# Achieving 32-bit verification code with 16-bit CRC? [closed]

I am programming an embedded chip that has a hardware 16-bit CRC module. I have to protect some data bytes $d_0,d_1,...,d_{n-1}$ against corruption caused by sudden loss of power; a 32-bit CRC would provide the level of protection that I need, but the chip doesn't have that capability.

Unfortunately the CRC module uses a hard-coded polynomial that can't be changed. And I need the computation to be as fast as possible. Perhaps a table-based CRC algorithm would be fast enough, but the table would occupy 1 kilobyte of ROM, which I want to avoid if I can.

So my question is this: Can I somehow use this hardware CRC-16 module to reach the level of security that I need?

My current idea is to compute $CRC_{\mathrm{forward}}$, the CRC-16 of the data bytes $d_0,d_1,...,d_{n-1}$, and $CRC_{\mathrm{backward}}$, the CRC-16 of the data bytes $d_{n-1},d_{n-2},...,d_0$, and simply concatenate these two 16-bit CRCs to create a 32-bit EDC. Is this sufficient? Or are these two CRCs in some sense dependent?

More precisely: Suppose $D$ is the data, and $E$ is a corrupted version with $E \ne D$. Then I want the probability that $CRC_{\mathrm{forward}}(E) = CRC_{\mathrm{forward}}(D)$ to be independent of the probability that $CRC_{\mathrm{backward}}(E) = CRC_{\mathrm{backward}}(D)$. Is this the case here, or have I missed something?

Edited to add: If the discrepancy $E \oplus D$ is palindromic, and $CRC_{\mathrm{forward}}(E) = CRC_{\mathrm{forward}}(D)$, then $CRC_{\mathrm{backward}}(E) = CRC_{\mathrm{backward}}(D)$. So this idea doesn't work. Does anybody have a better idea?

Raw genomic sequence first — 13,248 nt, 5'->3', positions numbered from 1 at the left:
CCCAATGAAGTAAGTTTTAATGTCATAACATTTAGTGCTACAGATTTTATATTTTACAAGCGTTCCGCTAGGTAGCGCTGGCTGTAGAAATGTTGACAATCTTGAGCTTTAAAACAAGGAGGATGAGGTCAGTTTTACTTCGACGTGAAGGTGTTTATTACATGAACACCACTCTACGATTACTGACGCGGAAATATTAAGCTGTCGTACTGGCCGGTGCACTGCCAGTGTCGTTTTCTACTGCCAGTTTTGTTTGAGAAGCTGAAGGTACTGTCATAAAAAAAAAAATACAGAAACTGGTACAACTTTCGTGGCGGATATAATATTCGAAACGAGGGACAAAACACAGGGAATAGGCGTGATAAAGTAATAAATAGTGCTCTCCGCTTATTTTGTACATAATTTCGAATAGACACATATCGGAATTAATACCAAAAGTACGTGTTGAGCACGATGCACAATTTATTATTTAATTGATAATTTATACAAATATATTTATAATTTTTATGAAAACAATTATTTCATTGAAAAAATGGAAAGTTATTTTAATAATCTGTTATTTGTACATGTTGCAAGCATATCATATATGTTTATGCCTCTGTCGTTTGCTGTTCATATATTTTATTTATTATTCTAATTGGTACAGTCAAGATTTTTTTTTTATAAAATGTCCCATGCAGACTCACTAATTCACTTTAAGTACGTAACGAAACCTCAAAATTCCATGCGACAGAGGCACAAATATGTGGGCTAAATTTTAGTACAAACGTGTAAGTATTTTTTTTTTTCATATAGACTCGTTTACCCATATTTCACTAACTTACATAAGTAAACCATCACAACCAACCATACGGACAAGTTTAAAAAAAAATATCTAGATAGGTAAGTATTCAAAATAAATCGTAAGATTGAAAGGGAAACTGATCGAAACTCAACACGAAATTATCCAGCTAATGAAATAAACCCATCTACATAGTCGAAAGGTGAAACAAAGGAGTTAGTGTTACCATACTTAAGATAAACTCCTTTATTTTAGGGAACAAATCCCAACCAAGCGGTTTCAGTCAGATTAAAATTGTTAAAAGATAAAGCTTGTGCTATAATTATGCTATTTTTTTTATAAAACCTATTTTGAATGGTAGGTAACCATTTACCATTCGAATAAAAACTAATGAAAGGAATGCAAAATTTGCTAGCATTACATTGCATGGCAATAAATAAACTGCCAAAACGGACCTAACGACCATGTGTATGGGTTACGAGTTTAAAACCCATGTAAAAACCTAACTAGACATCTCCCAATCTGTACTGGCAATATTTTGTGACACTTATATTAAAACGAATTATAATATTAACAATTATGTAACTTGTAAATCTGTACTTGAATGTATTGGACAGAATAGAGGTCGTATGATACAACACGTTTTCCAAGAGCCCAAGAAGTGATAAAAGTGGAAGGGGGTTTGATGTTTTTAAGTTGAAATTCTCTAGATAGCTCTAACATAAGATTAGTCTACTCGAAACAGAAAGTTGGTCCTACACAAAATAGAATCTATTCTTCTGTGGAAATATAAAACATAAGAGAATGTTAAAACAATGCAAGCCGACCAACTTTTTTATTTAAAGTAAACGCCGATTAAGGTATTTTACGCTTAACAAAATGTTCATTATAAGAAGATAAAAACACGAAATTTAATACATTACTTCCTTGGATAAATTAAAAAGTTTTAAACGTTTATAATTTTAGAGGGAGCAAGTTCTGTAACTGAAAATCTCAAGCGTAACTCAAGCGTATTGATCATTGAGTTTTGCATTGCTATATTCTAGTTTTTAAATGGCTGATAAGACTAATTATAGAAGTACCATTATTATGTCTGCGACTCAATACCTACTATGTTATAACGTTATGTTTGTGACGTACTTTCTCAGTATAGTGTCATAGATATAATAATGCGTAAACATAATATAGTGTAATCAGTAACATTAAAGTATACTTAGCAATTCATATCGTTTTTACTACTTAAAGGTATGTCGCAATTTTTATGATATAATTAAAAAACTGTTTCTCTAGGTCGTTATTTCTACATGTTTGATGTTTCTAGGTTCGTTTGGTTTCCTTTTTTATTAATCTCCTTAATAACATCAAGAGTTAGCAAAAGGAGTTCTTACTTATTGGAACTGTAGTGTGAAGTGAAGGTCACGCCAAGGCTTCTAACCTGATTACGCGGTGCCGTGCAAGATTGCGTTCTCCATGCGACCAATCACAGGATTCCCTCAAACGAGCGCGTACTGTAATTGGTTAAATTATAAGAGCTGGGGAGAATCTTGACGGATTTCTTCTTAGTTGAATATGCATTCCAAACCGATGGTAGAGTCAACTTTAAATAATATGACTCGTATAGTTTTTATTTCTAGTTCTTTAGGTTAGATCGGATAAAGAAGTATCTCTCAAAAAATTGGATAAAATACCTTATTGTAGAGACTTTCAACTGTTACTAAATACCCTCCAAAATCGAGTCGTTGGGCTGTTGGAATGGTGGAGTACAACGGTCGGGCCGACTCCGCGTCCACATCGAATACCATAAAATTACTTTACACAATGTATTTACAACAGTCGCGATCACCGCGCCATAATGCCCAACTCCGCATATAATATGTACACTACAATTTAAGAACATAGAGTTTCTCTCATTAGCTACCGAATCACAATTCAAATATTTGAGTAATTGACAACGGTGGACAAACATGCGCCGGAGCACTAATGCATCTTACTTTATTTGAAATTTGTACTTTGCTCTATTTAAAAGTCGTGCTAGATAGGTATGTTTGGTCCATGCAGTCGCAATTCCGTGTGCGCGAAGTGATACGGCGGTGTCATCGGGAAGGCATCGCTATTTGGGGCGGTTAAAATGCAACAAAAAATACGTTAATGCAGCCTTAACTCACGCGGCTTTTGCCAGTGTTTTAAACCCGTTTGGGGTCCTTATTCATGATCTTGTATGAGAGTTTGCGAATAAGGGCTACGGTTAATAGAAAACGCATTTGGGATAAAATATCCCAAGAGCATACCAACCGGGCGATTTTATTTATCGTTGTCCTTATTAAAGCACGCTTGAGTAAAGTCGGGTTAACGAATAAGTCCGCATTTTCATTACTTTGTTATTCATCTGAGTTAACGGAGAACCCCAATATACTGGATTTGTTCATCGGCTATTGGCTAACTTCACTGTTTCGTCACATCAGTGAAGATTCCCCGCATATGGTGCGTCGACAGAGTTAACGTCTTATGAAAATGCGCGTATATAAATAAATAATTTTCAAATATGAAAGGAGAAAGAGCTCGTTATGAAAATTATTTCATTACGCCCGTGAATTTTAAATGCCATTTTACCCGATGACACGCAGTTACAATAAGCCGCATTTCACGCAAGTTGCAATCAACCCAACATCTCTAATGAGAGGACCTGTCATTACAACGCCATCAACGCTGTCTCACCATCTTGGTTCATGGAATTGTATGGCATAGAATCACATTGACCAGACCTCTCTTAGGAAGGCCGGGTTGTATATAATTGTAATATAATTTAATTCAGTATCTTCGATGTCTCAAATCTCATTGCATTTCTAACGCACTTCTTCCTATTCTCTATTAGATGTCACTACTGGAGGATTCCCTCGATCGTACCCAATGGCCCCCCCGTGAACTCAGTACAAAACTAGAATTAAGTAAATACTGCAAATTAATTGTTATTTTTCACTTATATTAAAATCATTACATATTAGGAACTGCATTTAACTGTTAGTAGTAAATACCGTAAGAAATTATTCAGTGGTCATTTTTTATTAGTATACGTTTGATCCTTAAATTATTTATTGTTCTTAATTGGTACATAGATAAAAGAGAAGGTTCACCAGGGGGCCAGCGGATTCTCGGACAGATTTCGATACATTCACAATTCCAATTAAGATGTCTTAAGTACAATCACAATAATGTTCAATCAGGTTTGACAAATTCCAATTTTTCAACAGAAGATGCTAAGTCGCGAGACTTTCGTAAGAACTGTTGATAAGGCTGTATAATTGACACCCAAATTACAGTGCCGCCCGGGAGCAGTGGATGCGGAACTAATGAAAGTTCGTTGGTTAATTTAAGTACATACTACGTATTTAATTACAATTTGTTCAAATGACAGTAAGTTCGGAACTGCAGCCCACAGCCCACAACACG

• In general CRC's have been designed to detect a certain amount of bits being changed. It would be tricky to get the same level using CRC's that are half the size. – Maarten Bodewes Jan 25 '15 at 22:58
• I'm voting to close this question as off-topic because it is not about cryptography. (Questions about non-cryptographic checksums are off-topic; this site is for situations where there is an adversary, not about generic error detection mechanisms for non-adversarial situations.) See our help page for details of what is on-topic. – D.W. Jan 30 '15 at 5:54

CRCs are based on irreducible polynomials, and the choice of polynomial is driven by the type of error to detect (e.g. CRC 32 for ethernet is "good" for single bits and double bits errors and a few more types of errors typical of noisy transmissions). As a general rules, all CRCs are good to detect single bits up to a certain volume of data (around 11 Kbit for ethernet CRC 32).

CRCs can be seen has a modulus operation applied on a large number made from your data d0, d1 ... dn . If you are afraid about collisions (i.e. same modulus from different data sets). There are residues you can guess, like your palindromic case, and it makes you feeling bad. But you should not be worrying, because regardless of the choices you do, you always get the same amount of residue collisions, but because you can't guess them easily you get the false impression of increased security level.

Polynomial CRCs are the most fair of all the hashing methods when applied to random data.